Mississippi

Well, Shucks! Guiding Oyster Harvests from Above

Mississippi’s oyster harvest – much like its whole seafood industry – has been affected by natural and human-caused threats over the last decade. But now NASA satellite data is being used to help stem that tide.

First, a little background on Mississippi’s oysters. These small, briny bivalves are a surprisingly big piece of the state’s history and lifeblood.

A pile of oyster shells
Roughly 97% of commercially harvested oysters in Mississippi come from reefs in the western Mississippi Sound. Credit: Mississippi Department of Marine Resources

“They are part of the cultural heritage along the Mississippi Gulf Coast,” said Charlie Robertson, a marine fisheries scientist at the Mississippi Department of Marine Resources. “[Oysters] have served a major role in supporting the growth of coastal communities in Mississippi.”

From an ecological and economic perspective, oysters are a keystone species for the Gulf of Mexico. “Oysters provide habitat and foraging ground for numerous marine species … and they assist in stabilizing sediments and shorelines to prevent coastal erosion,” Robertson added. “It would be very challenging to put a dollar amount on the value oysters bring to the economy of Mississippi.”

Mississippi oyster hauls have dramatically declined over the last decade, due to a variety of natural and human-caused stressors. One of the first came from Hurricane Katrina in 2005.

“Hurricane Katrina made direct landfall near Pearlington, Mississippi, causing the strongest part of the storm to cross most of the harvestable oyster reefs in Mississippi,” Robertson explained. “As a result, the oyster reefs experienced significant mortalities and sedimentation over a vast majority of the reefs.”

Sedimentation – when oyster reefs become covered by stirred-up sand, dirt and organic matter – reduces the available food and oxygen in the water and can eventually suffocate the shellfish.

Satellite view of suspended material in the Gulf of Mexico waters after heavy rains
Two Landsat 8 image from March 2016 showing an influx of suspended material (turbidity) after heavy rains. The red color represents high turbidity; blue color represents low turbidity. Oysters purify water via filter feeding - a decline in their population could lead to further increased levels of dissolved solids in the waterways. Credit: NASA DEVELOP

After Hurricane Katrina, other factors like oil spills, the diverting of freshwater from flooding, and back-to-back droughts took their toll on the oyster harvest. If you add the periodic threat of natural diseases, the stressors appear to be coming from all sides. Robertson remained optimistic, but cautioned, “Although the oyster resources in Mississippi have remained resilient and have shown an ability to withstand these events year after year, it would be difficult for any resource to flourish under these conditions.”

Working with Robertson and other state officials to take a new view of Mississippi's oyster resources was NASA Earth Applied Sciences Capacity Program, DEVELOP. The program spearheads research partnerships seeking solutions to environmental and other Earth science issues. DEVELOP team co-lead, Emily Gotschalk, said that with a fleet of satellites and sensors, “We hoped to provide a synoptic case study of how Earth-observing data can add to their current monitoring efforts.”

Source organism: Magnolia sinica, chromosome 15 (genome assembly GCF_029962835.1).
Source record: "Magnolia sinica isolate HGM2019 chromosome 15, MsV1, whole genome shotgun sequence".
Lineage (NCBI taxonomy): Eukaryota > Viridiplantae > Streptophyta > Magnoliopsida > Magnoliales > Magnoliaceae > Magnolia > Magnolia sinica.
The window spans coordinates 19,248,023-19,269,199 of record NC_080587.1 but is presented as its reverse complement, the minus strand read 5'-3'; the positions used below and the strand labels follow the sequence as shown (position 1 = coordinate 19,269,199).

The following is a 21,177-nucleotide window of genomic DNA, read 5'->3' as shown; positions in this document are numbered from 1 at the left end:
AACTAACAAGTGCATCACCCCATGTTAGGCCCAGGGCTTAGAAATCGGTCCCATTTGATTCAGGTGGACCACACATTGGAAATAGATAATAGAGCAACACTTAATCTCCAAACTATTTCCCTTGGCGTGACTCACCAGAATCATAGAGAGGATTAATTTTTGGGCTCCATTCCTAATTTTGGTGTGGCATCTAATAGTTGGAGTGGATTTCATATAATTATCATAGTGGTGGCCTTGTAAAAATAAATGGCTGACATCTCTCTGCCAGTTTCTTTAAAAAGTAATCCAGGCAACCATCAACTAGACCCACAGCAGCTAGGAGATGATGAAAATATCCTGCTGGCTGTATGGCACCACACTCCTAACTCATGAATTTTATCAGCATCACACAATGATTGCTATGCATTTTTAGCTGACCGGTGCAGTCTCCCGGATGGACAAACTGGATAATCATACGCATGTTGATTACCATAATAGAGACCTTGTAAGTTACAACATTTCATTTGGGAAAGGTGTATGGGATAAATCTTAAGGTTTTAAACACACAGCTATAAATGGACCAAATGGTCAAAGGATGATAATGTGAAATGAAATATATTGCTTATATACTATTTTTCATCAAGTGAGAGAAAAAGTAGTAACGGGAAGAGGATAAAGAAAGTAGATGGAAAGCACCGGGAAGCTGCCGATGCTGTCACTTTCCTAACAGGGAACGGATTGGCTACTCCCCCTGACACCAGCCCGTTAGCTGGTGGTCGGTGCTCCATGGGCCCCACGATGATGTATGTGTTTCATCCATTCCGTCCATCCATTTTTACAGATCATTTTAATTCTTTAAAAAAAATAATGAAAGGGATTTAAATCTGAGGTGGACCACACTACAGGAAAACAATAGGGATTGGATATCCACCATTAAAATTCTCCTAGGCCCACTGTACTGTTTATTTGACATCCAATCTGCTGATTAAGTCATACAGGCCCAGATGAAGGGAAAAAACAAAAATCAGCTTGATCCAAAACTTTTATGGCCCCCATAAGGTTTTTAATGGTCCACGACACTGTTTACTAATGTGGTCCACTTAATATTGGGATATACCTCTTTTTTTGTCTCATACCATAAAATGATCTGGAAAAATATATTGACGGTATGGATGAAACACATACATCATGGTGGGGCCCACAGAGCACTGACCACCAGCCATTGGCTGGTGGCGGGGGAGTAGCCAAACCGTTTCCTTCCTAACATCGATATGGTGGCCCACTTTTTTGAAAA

DEVELOP teams tapped into multiple spaceborne systems to gather data and imagery of the environmental factors that affect the water quality along Mississippi’s Gulf Coast – including salinity, total suspended matter, sea-surface temperature, and chlorophyll concentration.

“We saw [this project with NASA] as an opportunity to collaborate with a renowned program that allowed us to have access to experts with knowledge and technology that we do not have at our agency,” Robertson said.

“We saw [this project with NASA] as an opportunity to collaborate with a renowned program that allowed us to have access to experts with knowledge and technology that we do not have at our agency.”
–Charlie Robertson, Mississippi Department of Marine Resources

The team also compared imagery from before and after Hurricane Katrina, as well as before and after floodwater diversions. “We were able to explore and test many of the questions and theories of what [state officials] thought was happening in the Mississippi Sound … and were able to provide answers and feedback,” Gotschalk said. DEVELOP then created trend maps to illustrate the changes throughout the past decade in the Mississippi Sound.

One of the more surprising findings from analyzing the Earth observations was the apparent decrease in salinities on the Mississippi Sound over the last decade, which was contrary to what state officials expected. While this may not be a true representation of the more large-scale ecosystem changes that have been occurring over time, Robertson said, “We absolutely have to consider what the data is telling us … Our agency and resource managers are actively monitoring and testing for variables that can be affected by changes in salinities, such as disease prevalence, oyster recruitment and predation.”

Robertson stressed that Mississippi's collaboration with DEVELOP gave the agency both the information it needed, and most importantly, a path forward. “There are also numerous projects that have begun, or are about to begin, whose data we can use in conjunction with the DEVELOP data to inform major decision processes for future restoration and other management decisions.”

Tagged: Conservation + Disasters + Water